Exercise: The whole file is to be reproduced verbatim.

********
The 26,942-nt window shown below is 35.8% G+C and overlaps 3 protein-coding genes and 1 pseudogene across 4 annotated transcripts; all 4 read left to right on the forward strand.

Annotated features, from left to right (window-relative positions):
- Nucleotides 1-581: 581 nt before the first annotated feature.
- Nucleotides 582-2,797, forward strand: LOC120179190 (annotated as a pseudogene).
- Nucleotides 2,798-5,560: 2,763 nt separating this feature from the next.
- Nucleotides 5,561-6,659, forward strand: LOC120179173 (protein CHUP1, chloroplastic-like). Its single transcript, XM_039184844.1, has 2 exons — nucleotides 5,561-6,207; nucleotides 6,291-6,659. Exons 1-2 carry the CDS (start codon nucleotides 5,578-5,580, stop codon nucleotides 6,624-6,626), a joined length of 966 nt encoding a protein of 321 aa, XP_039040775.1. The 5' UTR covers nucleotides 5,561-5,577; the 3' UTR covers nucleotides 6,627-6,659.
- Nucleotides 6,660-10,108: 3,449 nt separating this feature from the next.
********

The 26,942-nt window shown below is 35.8% G+C and overlaps 3 protein-coding genes and 1 pseudogene across 4 annotated transcripts; all 4 read left to right on the forward strand.

Annotated features, from left to right (window-relative positions):
- Nucleotides 1-581: 581 nt before the first annotated feature.
- Nucleotides 582-2,797, forward strand: LOC120179190 (annotated as a pseudogene).
- Nucleotides 2,798-5,560: 2,763 nt separating this feature from the next.
- Nucleotides 5,561-6,659, forward strand: LOC120179173 (protein CHUP1, chloroplastic-like). Its single transcript, XM_039184844.1, has 2 exons — nucleotides 5,561-6,207; nucleotides 6,291-6,659. Exons 1-2 carry the CDS (start codon nucleotides 5,578-5,580, stop codon nucleotides 6,624-6,626), a joined length of 966 nt encoding a protein of 321 aa, XP_039040775.1. The 5' UTR covers nucleotides 5,561-5,577; the 3' UTR covers nucleotides 6,627-6,659.
- Nucleotides 6,660-10,108: 3,449 nt separating this feature from the next.